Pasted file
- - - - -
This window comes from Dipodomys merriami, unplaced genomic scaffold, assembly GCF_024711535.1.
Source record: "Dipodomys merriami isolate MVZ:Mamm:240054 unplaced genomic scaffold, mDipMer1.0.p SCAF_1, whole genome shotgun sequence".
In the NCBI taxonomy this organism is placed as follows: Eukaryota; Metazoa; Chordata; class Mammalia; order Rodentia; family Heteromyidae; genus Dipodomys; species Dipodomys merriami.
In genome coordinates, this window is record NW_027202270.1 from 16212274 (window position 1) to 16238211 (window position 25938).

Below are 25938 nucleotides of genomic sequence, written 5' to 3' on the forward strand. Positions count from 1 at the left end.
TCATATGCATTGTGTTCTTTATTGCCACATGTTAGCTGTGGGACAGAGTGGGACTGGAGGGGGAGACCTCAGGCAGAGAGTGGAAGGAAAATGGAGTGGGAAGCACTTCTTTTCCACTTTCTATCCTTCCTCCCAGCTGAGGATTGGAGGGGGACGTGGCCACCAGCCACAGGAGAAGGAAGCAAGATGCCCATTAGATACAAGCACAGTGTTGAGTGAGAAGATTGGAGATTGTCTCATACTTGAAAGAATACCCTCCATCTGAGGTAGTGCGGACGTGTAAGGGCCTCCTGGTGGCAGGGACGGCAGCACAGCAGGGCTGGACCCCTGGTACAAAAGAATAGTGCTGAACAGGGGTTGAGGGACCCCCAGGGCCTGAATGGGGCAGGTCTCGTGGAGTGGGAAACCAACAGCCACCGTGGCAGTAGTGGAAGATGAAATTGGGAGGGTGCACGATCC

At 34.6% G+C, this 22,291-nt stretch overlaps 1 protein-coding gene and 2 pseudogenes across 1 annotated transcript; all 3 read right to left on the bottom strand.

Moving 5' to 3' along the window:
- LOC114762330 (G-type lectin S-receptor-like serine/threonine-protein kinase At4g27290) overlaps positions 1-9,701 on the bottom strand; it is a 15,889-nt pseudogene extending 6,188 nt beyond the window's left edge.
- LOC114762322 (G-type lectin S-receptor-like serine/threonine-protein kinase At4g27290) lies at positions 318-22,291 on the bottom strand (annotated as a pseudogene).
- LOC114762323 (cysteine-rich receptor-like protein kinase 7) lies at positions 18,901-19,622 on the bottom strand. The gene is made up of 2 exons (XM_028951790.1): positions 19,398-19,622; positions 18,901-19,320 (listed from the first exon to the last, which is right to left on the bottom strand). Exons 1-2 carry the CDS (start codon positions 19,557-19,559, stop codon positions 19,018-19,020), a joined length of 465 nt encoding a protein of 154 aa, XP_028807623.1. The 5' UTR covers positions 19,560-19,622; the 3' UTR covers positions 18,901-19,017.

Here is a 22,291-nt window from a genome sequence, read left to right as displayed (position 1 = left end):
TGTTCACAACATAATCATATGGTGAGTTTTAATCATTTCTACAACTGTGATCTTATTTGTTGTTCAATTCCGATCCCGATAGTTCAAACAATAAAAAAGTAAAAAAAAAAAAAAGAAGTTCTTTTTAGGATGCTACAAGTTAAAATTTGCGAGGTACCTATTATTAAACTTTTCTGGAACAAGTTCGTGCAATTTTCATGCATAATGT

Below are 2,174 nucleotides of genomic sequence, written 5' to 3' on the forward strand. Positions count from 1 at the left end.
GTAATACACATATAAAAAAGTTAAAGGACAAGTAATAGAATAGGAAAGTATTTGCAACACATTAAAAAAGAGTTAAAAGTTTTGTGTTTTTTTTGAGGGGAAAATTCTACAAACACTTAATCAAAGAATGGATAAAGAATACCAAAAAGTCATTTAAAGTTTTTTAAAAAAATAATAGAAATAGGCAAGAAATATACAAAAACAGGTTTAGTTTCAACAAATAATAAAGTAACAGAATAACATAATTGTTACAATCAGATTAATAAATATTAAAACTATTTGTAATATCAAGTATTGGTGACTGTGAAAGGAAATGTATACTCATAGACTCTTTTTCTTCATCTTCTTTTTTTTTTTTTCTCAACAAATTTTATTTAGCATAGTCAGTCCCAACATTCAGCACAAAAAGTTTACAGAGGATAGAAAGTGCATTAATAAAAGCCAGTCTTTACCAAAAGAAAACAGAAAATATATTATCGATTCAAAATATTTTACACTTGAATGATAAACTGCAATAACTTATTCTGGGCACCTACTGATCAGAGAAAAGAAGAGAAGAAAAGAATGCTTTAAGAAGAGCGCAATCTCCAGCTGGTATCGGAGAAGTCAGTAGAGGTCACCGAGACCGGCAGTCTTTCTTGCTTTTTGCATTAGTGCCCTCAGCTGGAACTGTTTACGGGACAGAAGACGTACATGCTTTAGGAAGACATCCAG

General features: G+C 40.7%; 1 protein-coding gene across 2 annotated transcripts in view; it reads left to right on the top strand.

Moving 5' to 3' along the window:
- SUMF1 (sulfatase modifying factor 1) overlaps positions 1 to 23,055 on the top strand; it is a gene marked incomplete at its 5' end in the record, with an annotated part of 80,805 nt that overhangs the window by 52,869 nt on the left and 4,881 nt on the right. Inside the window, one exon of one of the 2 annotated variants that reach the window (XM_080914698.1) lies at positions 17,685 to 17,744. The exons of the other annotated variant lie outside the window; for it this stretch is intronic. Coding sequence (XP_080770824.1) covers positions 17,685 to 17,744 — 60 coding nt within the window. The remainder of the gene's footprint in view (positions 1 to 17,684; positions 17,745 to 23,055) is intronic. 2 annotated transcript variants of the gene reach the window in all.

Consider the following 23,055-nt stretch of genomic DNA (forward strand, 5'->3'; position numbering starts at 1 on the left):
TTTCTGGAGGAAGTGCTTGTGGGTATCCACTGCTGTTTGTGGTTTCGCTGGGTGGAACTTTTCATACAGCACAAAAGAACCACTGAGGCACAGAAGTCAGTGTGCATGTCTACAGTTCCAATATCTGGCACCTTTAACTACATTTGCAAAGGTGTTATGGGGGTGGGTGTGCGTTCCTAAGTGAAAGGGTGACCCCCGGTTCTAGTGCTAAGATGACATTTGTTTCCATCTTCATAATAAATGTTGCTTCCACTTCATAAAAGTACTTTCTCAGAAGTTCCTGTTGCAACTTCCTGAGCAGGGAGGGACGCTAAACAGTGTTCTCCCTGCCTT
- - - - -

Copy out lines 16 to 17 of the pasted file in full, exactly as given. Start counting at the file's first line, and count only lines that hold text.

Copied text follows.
General features: G+C 40.7%; 1 protein-coding gene across 2 annotated transcripts in view; it reads left to right on the top strand.

Moving 5' to 3' along the window: